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A Non-Orthogonal Constitutive Material Model for Advanced Woven Fabrics Based on a Mesoscale Unit Cell

[+] Author Affiliations
Ozan Erol, Michael Keefe

University of Delaware, Newark, DE

Brian M. Powers

Army Research Lab, Aberdeen Proving Ground, MD

Paper No. IMECE2016-65747, pp. V009T12A011; 7 pages
doi:10.1115/IMECE2016-65747
From:
  • ASME 2016 International Mechanical Engineering Congress and Exposition
  • Volume 9: Mechanics of Solids, Structures and Fluids; NDE, Diagnosis, and Prognosis
  • Phoenix, Arizona, USA, November 11–17, 2016
  • Conference Sponsors: ASME
  • ISBN: 978-0-7918-5063-3
  • Copyright © 2016 by ASME

abstract

Advanced woven fabrics can provide a wide range of mechanical properties since the yarns can be arranged in different architectural patterns thus allowing the fabric structure to be tuned based on the specific needs. This adjustable nature makes them an attractive material choice for applications where versatility is highly desired. Hence, there is an increasing interest in woven fabrics in the recent years. They have been used in various applications such as deployable structures, protective garments, medical scaffolds and composites. With the increased interest, there is a need for efficient and accurate computational tools to investigate the mechanical behavior and deformation of woven fabrics for specific applications. Although there are several computational models in the literature that can model uniaxial and biaxial behavior of woven fabrics, there are not any commonly accepted material models for woven fabrics due to the complex interaction of trellising and deformation. Here, we propose an easy to implement constitutive material model based on a mesoscale unit cell of the woven fabrics. The proposed model utilizes the two prominent deformation mechanisms affecting the mechanical response at the mesoscale level: (1) Yarn stretching, and (2) shearing. These mesoscale mechanisms are mechanistically implemented within an unit cell by using truss and rotational springs to generate the mechanical response of the woven fabric. The yarns’ nonlinear mechanical behavior is modeled with non-linear trusses and assumed to be pin-jointed at the center of the unit cell. The truss elements are allowed to rotate at the pin-joint reproducing the yarns’ relative rotational motion during shearing. The fabric’s shear resistance involves two components: yarn-to-yarn relative rotation/sliding and yarn locking due to the yarn transverse compression. These components of the fabric shear resistance are modeled as a non-linear rotational spring located at the pin-joint which generates a moment resisting the shear deformation. The developed forces and moments from the trusses and rotational spring within the unit cell structure are then used to determine the continuum stress state of the material point. The material properties and parameters defined in the proposed model are easy to obtain from uniaxial tensile and shear tests on fabrics. To validate the material model, plain weave Kevlar KM2 fabric is modeled by replicating the standard uniaxial tensile and bias extension tests. The results obtained show that the material model provides a good description of the in-plane deformation and mechanical response.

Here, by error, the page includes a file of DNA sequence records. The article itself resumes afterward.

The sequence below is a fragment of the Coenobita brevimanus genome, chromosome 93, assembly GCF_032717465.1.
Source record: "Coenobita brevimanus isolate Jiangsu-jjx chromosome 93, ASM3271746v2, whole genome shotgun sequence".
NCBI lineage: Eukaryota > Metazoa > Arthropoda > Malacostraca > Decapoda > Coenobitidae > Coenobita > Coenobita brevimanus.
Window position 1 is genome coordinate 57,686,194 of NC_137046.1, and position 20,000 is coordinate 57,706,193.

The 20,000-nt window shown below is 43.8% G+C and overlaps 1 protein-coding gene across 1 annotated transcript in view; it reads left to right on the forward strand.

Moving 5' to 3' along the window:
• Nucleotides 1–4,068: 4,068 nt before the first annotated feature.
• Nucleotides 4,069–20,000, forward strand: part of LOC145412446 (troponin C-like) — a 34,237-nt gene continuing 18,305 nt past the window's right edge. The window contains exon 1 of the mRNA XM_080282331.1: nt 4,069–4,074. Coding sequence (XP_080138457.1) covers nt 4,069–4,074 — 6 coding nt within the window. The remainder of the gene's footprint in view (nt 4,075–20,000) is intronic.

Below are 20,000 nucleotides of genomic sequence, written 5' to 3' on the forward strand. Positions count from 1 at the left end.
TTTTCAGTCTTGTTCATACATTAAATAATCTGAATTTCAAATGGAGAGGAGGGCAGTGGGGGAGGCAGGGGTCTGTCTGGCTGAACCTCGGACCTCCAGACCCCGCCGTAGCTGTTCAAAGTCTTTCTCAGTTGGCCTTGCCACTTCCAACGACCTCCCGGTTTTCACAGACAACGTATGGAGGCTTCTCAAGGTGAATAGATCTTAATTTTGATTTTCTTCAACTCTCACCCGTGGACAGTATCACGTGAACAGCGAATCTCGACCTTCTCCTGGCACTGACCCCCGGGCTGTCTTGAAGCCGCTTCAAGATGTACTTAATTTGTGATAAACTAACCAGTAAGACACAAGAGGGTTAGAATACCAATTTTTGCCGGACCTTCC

Copyright © 2016 by ASME
Topics: Textiles

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